Sure, traffic’s bad Monday morning through Friday evening. But here comes the sweet, blissful, easy travelin’ weekend.
Except it’s hardly a car cruise from 88th Street NE on to southbound I-5. Two lanes from either direction of 88th Street filter turn to the ramp and eventually merge, but there’s no meter signal.
The Tulalip area near Bob’s Burgers and Brew, Home Depot, Quil Ceda Village and Walmart is popular as an access to the Tulalip Resort Casino and Seattle Premium Outlets. Often, popular means backups here.
Vehicular clogs there perplexed readers in the past, and continue to puzzle them today.
Dave Eitner of Marysville wanted to know if the state had any plans to install meters at the highway onramp.
“It is especially bad on weekend afternoons,” he said. “And drivers are either ignorant or just plain rude when it comes to merging in the 10-20 mph traffic slowdowns.”
Meter signals there could be part of Tulalip Tribes and Washington State Department of Transportation improvements at the interchange. But if they happen, they are years out, and Marysville isn’t in favor of them.
“The City of Marysville, due to concerns with existing traffic congestion, especially the post-railroad preemption release traffic, has historically not be in support of ramp metering of I-5 within the vicinity of Marysville whether for northbound or southbound ramps,” Marysville traffic engineer Jesse Hannahs said in an email.
That onramp averaged 15,000 vehicles a day in 2018, according to WSDOT data. The one north of it at 116th Street NE averaged 13,000.
Northbound I-5 traffic tends to be the more persistent problem, but even there Marysville asked the state to not install meter signals.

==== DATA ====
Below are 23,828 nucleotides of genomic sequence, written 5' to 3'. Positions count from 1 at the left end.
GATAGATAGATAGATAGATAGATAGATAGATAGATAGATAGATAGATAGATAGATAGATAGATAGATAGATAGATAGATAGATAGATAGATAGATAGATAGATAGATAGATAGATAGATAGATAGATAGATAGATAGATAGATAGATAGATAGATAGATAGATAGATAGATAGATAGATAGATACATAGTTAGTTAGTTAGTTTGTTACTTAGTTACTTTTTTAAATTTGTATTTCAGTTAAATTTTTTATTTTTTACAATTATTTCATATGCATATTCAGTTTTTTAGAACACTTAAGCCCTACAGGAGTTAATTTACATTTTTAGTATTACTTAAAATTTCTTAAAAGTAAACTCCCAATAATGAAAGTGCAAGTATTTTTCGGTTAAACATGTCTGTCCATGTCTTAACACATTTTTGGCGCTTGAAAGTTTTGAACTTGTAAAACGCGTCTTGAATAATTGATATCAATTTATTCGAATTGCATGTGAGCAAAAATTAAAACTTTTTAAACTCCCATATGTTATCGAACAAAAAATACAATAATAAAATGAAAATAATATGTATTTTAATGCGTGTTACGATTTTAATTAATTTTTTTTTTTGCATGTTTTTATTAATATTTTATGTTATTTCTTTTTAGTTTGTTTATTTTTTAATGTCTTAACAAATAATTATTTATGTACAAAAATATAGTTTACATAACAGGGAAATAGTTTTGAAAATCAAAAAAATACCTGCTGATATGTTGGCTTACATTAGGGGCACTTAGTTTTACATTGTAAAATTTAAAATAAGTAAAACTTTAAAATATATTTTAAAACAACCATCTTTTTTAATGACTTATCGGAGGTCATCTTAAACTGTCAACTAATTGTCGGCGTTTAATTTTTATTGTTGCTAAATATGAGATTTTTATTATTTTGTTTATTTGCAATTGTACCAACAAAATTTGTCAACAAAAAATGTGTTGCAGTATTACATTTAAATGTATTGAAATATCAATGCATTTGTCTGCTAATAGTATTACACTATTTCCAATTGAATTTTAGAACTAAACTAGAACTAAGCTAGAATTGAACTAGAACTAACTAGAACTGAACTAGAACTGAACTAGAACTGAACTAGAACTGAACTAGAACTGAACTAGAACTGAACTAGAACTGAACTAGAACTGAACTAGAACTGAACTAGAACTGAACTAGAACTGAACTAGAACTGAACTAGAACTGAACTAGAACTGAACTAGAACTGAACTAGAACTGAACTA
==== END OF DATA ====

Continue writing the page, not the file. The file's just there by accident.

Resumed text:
In 2016, Marysville Mayor Jon Nehring wrote a memo to the WSDOT asking the state to not put in any of those lights on 88th. The city saw the proposed addition of traffic signals there as likely to make traffic worse, especially because of the flow problems caused by the rail line in Marysville and retail in Tulalip.
Nehring wrote: “Installation of ramp metering at the subject locations may only benefit the transportation network for a few hours per day, could provide for significant negative impacts to the transportation network in relation to the local priority topic of railroad relayed delays and the installations could be expected to be removed in just a few years when large funded projects are under construction.”
Some of those projects are in place now. The 116th Street NE overpass was redesigned for better movement, an interchange with Highway 529 and I-5 is set for 2022, and a carpool lane from Everett to Marysville is scheduled to open that year as well.
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